Article

Oral health status and treatment needs in institutionalized psychiatric patients: One year descriptive cross sectional study

Department of Preventive and Community Dentistry, College of Dental Sciences, Davangere, Karnataka, India.
Indian Journal of Dental Research 01/2006; 17(4):171-7. DOI: 10.4103/0970-9290.29868
Source: PubMed

ABSTRACT Psychiatric patients are one of the special groups requiring attention as they are often neglected. Oral health is an major determinant of general health for psychiatric patients and may have a low priority in the context of mental illness. The present study was conducted to assess the oral health status and treatment needs of institutionalized psychiatric patients of Davangere.
220 psychiatric patients admitted in two general hospitals of Davangere during the period of one year were included in the study. The oral health status was evaluated with respect to caries, oral hygiene, and periodontal status.
Of the 180 examined with the response rate of 81.8%. 58.3% were males, mean age was 36.7 years, 57.8% had < 1 year of mental illness with a mean of 2.2 years, and 90% were self-sufficient. The multiple logistic regression analysis showed that the mean DMFT (0.92) increased with age, duration of mental illness, and irregularity of oral hygiene habits (P<0.001). Mean OHI-S score was 3.3 and multiple logistic regression analysis showed that the mean OHI-S score increased with age (P<0.001). The multiple logistic regression analysis showed that the CPI score increased with age, duration of mental illness, and degree of helplessness (P<0.001).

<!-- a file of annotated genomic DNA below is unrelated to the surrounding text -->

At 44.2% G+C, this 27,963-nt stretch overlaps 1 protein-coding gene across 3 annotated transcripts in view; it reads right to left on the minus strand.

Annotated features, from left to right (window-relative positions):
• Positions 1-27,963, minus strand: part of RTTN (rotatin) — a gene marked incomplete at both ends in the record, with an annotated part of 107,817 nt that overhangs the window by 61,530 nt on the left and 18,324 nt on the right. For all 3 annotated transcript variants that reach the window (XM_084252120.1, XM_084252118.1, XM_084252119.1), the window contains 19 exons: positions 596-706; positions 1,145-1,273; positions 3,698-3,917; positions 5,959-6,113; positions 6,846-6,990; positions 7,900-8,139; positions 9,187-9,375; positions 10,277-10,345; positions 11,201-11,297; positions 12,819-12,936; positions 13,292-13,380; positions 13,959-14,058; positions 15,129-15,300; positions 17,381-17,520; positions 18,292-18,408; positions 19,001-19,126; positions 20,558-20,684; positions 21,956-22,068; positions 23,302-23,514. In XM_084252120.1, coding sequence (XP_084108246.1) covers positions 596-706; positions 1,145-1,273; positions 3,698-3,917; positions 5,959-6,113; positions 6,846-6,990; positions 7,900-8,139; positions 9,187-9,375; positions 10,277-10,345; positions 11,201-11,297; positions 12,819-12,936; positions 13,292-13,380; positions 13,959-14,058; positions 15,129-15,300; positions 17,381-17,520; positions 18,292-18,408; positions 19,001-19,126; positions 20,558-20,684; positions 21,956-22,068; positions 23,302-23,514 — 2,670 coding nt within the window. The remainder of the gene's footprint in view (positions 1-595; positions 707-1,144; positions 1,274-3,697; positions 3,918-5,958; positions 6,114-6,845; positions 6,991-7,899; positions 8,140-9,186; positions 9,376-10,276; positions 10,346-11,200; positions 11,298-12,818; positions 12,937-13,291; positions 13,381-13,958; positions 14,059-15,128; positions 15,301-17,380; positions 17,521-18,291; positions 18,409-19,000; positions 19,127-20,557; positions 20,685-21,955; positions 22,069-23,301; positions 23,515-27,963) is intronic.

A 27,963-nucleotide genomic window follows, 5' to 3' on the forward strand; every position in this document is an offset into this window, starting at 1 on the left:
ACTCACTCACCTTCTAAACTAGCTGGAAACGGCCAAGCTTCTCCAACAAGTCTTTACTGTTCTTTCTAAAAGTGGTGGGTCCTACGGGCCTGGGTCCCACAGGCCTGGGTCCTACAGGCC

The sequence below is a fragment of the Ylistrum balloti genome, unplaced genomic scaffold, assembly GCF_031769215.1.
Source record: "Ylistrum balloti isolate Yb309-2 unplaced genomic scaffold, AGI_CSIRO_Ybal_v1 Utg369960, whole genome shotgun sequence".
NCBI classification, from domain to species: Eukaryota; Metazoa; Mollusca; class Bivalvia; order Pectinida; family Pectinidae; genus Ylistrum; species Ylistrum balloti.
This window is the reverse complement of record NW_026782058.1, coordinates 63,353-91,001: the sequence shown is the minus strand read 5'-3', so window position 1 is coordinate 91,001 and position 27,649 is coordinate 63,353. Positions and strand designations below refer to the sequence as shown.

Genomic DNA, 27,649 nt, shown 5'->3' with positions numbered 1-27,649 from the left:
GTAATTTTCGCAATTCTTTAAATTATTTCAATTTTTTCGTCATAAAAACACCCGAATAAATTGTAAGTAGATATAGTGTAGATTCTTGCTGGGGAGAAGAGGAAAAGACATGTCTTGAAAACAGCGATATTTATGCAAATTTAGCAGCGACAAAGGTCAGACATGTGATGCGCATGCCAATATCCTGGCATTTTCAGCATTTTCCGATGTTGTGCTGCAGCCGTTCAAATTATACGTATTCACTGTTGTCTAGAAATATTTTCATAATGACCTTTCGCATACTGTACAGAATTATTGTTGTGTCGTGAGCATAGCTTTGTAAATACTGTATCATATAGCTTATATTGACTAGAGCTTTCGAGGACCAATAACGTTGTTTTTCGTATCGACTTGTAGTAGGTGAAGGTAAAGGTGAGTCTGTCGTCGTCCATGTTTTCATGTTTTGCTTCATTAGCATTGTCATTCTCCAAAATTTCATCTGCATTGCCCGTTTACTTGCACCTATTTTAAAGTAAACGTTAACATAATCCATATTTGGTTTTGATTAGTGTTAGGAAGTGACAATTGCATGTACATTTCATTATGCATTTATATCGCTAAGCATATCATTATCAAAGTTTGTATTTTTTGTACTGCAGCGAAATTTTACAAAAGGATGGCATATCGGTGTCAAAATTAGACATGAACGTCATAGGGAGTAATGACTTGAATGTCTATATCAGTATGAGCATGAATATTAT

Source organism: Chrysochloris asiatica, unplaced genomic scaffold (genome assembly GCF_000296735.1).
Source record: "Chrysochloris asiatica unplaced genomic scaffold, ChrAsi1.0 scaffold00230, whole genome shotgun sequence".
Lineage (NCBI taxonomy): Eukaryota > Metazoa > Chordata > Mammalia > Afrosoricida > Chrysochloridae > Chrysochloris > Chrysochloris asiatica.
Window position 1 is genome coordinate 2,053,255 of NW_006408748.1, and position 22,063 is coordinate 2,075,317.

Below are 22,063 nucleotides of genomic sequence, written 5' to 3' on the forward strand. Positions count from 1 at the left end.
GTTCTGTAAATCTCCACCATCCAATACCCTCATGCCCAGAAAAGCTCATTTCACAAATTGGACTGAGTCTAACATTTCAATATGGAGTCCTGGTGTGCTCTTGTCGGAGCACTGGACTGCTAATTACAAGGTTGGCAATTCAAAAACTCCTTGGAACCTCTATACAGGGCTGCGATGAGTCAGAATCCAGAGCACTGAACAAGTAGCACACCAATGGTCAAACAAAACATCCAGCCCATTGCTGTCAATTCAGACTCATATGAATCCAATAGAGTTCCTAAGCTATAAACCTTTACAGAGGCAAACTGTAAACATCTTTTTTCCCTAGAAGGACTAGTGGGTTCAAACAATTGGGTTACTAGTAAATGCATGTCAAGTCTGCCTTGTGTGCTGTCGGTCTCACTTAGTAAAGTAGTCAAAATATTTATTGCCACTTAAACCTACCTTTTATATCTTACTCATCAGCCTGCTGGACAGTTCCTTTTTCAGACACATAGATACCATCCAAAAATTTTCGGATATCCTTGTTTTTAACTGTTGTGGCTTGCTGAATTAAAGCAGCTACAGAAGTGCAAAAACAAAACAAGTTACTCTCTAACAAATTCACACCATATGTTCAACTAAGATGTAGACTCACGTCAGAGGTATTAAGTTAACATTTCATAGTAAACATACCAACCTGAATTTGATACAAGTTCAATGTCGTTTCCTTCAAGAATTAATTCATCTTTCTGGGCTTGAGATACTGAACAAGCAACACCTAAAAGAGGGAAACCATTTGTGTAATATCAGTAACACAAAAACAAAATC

The findings of this study demonstrates low caries prevalence, poor oral hygiene, and extensive unmet needs for dental treatment.

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    • "None of the patients in the psychiatric groups were caries-free in our study, suggesting high treatment needs in the form of restoration or extraction due to extensive caries in both the groups. This finding is supported by Angelillo et al. (1993) who reported no caries-free patients in the study population; but is in contrast to the study by Vigild et al. (1993) and Kumar et al. (2006) in which 11% and 67% of the study population were cariesfree respectively. "
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    • "Periodontal disease Angelillo et al. (1991), Cormac and Jenkins (1999), Dumitrescu et al. (2008), Griffiths et al. (2000), Muhvic-Urek et al. (2007), Kumar et al. (2006), Lewis et al. (2001), Rekha et al. (2002), and Tang et al. (2004) 15.8 Oral infections Herrero et al. (2003), Lucas (1993), and Stevens (2007) 5.2 TMJ disorders Griffiths et al. (2000), Morris et al. (1995), and Rekha et al. (2002) "
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